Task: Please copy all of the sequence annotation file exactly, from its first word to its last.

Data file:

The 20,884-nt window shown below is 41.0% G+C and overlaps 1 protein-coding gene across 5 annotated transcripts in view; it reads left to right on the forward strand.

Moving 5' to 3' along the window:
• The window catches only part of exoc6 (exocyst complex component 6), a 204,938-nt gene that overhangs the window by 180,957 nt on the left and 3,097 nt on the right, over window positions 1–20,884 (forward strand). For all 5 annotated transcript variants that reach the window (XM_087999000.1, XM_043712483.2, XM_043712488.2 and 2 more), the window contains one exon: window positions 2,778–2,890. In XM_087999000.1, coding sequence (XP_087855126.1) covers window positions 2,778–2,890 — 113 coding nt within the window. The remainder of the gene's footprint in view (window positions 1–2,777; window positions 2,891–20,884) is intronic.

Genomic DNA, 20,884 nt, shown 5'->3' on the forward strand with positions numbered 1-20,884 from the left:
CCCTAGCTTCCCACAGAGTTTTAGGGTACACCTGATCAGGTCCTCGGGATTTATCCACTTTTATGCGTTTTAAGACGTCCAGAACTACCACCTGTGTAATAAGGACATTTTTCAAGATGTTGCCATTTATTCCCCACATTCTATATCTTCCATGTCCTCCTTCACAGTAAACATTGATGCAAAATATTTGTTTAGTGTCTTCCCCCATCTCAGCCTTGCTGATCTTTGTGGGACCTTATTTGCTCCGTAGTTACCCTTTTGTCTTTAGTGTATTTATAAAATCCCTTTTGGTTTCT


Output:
The 20,884-nt window shown below is 41.0% G+C and overlaps 1 protein-coding gene across 5 annotated transcripts in view; it reads left to right on the forward strand.

Moving 5' to 3' along the window:
• The window catches only part of exoc6 (exocyst complex component 6), a 204,938-nt gene that overhangs the window by 180,957 nt on the left and 3,097 nt on the right, over window positions 1–20,884 (forward strand). For all 5 annotated transcript variants that reach the window (XM_087999000.1, XM_043712483.2, XM_043712488.2 and 2 more), the window contains one exon: window positions 2,778–2,890. In XM_087999000.1, coding sequence (XP_087855126.1) covers window positions 2,778–2,890 — 113 coding nt within the window. The remainder of the gene's footprint in view (window positions 1–2,777; window positions 2,891–20,884) is intronic.

Genomic DNA, 20,884 nt, shown 5'->3' on the forward strand with positions numbered 1-20,884 from the left:
CCCTAGCTTCCCACAGAGTTTTAGGGTACACCTGATCAGGTCCTCGGGATTTATCCACTTTTATGCGTTTTAAGACGTCCAGAACTACCACCTGTGTAATAAGGACATTTTTCAAGATGTTGCCATTTATTCCCCACATTCTATATCTTCCATGTCCTCCTTCACAGTAAACATTGATGCAAAATATTTGTTTAGTGTCTTCCCCCATCTCAGCCTTGCTGATCTTTGTGGGACCTTATTTGCTCCGTAGTTACCCTTTTGTCTTTAGTGTATTTATAAAATCCCTTTTGGTTTCT